We also walked through the Met's newly restored Islamic Galleries, which are fresh, impressive and beautiful. I was particularly taken by an Andalusian silk curtain of dating back to the 15th century. Only four examples of such curtains remain, but they must have been a pervasive features of the great palaces, rippling in soft breezes.
I never knew such things existed. When we saw the Alhambra in Granada earlier this year, there were no fabrics or carpets in the main halls, of course. The original appearance must have been very different.
It often happens that way. In the frieze of Sant' Apollinare Nuovo from the late Roman Empire in Ravenna, the colonnade of the Roman porticoes is filled with beautiful hangings, rather than just the severe white marble piillars of our own imagination. And the bare walls of medieval castles had their lavish tapestries.
All mostly lost. Just the bare stones remain.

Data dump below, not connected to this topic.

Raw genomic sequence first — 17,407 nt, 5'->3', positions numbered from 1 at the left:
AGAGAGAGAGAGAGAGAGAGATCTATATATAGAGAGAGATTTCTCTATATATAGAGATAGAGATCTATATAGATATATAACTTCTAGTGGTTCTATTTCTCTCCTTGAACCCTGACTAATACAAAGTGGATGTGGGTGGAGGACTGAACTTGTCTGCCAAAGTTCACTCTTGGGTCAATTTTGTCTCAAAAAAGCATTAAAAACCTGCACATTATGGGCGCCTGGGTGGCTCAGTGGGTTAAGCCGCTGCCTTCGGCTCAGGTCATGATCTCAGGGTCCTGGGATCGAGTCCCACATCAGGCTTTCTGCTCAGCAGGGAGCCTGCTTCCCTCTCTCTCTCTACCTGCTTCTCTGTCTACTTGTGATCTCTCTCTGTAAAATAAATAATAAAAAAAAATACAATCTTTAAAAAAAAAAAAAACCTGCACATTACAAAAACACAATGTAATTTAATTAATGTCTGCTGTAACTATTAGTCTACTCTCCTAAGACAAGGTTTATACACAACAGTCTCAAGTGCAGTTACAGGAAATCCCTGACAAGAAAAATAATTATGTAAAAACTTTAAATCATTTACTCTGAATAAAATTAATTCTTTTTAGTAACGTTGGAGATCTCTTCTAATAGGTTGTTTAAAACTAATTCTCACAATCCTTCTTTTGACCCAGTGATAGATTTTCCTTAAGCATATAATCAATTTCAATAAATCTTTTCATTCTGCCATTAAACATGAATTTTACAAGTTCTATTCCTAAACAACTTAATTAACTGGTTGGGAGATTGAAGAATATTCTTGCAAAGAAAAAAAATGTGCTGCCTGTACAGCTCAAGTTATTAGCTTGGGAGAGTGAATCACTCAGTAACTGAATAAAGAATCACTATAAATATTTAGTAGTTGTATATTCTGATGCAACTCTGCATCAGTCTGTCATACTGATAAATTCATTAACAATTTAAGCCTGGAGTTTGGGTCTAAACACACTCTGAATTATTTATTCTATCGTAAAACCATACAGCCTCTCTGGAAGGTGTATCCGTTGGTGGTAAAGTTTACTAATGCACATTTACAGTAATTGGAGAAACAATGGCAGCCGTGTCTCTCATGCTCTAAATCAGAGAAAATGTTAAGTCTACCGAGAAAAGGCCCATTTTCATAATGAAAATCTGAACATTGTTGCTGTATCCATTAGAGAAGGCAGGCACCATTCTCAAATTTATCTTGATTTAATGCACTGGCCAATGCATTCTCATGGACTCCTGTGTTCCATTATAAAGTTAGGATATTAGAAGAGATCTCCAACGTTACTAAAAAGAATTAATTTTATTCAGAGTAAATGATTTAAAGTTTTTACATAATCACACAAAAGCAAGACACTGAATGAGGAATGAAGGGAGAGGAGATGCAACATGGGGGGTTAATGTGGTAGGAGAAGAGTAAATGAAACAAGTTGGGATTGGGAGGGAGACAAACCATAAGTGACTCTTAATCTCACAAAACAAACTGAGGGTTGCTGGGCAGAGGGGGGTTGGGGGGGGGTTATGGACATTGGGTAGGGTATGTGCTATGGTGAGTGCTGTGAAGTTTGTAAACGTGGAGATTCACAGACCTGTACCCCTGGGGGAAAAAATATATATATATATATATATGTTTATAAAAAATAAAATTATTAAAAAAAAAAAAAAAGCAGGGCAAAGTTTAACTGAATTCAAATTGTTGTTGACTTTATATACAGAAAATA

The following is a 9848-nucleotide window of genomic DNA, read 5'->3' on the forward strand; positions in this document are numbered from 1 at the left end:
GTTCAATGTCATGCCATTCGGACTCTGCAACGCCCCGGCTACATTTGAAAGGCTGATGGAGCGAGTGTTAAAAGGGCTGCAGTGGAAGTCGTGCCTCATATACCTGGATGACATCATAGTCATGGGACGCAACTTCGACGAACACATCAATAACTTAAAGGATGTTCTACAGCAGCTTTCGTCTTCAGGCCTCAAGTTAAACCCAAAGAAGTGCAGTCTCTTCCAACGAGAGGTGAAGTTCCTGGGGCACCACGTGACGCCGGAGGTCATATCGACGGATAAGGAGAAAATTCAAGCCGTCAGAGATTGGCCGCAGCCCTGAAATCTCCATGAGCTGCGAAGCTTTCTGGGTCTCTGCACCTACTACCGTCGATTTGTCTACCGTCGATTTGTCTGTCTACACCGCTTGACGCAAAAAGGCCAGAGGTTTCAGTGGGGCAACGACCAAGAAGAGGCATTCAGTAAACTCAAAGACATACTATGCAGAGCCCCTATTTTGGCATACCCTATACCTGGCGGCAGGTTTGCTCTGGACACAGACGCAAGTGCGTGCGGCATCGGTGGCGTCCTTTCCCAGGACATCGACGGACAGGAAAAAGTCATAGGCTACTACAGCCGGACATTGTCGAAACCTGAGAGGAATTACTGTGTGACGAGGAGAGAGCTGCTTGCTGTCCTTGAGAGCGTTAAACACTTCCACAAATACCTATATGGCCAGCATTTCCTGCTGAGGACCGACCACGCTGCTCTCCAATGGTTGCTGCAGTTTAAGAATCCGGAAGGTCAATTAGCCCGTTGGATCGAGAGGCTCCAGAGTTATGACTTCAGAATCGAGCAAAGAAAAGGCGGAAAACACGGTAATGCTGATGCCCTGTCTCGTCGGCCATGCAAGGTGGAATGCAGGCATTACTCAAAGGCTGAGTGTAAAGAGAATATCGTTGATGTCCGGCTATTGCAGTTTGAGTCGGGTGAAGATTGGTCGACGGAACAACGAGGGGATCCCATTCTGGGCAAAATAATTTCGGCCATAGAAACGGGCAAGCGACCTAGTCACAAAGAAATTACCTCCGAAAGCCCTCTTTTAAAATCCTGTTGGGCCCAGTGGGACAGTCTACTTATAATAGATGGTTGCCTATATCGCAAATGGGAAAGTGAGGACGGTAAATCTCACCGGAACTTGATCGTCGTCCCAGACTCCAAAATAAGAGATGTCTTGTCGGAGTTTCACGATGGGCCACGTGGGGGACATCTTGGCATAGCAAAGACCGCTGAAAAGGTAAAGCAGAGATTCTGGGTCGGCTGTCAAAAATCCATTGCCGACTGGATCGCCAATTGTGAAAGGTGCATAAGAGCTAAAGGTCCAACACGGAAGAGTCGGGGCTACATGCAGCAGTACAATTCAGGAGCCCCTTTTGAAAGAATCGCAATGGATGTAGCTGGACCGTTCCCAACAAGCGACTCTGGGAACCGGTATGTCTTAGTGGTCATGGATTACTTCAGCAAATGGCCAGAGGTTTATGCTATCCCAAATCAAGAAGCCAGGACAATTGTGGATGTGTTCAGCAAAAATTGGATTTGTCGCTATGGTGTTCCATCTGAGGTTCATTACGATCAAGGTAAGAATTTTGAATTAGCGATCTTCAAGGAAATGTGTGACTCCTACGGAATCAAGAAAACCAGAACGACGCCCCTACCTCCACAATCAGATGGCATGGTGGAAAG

It is often the small things that make a difference.
I also was amazed by the illustrated leaves from the Tahmasp Shahnameh, a remarkably illuminated sixteenth century version of the Persian epic.
At the same time, the sheer dazling profusion of intricate luxury art in the Islamic wing leaves one wondering what happened to the average Iraqi or Egyptian peasant. The fabled riches of the East lie, at least in small part, here for view. But only as museum pieces.
The wealth and vigor of Abbasid Islam has gone, replaced at best by Dubai shopping malls.
I did get sufficiently intrigued by the script to try to learn to make out a few arabic letters. It makes it feel that more intelligible.